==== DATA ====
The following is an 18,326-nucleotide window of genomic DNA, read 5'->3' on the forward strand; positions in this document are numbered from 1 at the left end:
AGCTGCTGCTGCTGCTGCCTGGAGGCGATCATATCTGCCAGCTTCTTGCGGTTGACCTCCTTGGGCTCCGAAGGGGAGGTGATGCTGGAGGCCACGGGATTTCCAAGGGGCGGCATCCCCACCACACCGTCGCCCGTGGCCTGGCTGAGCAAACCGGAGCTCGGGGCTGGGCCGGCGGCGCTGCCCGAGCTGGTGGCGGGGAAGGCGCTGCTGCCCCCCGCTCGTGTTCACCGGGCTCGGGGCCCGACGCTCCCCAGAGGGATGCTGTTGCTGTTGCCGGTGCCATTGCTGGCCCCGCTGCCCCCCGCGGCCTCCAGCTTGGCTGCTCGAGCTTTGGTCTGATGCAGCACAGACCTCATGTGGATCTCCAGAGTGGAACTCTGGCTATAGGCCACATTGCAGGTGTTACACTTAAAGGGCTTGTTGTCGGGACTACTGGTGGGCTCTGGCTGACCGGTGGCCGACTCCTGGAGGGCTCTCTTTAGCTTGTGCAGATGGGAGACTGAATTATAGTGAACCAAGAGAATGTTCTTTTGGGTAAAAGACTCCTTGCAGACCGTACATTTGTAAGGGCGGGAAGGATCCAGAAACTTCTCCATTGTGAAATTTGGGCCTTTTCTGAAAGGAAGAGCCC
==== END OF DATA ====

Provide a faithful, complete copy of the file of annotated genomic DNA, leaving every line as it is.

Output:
The following is an 18,326-nucleotide window of genomic DNA, read 5'->3' on the forward strand; positions in this document are numbered from 1 at the left end:
AGCTGCTGCTGCTGCTGCCTGGAGGCGATCATATCTGCCAGCTTCTTGCGGTTGACCTCCTTGGGCTCCGAAGGGGAGGTGATGCTGGAGGCCACGGGATTTCCAAGGGGCGGCATCCCCACCACACCGTCGCCCGTGGCCTGGCTGAGCAAACCGGAGCTCGGGGCTGGGCCGGCGGCGCTGCCCGAGCTGGTGGCGGGGAAGGCGCTGCTGCCCCCCGCTCGTGTTCACCGGGCTCGGGGCCCGACGCTCCCCAGAGGGATGCTGTTGCTGTTGCCGGTGCCATTGCTGGCCCCGCTGCCCCCCGCGGCCTCCAGCTTGGCTGCTCGAGCTTTGGTCTGATGCAGCACAGACCTCATGTGGATCTCCAGAGTGGAACTCTGGCTATAGGCCACATTGCAGGTGTTACACTTAAAGGGCTTGTTGTCGGGACTACTGGTGGGCTCTGGCTGACCGGTGGCCGACTCCTGGAGGGCTCTCTTTAGCTTGTGCAGATGGGAGACTGAATTATAGTGAACCAAGAGAATGTTCTTTTGGGTAAAAGACTCCTTGCAGACCGTACATTTGTAAGGGCGGGAAGGATCCAGAAACTTCTCCATTGTGAAATTTGGGCCTTTTCTGAAAGGAAGAGCCC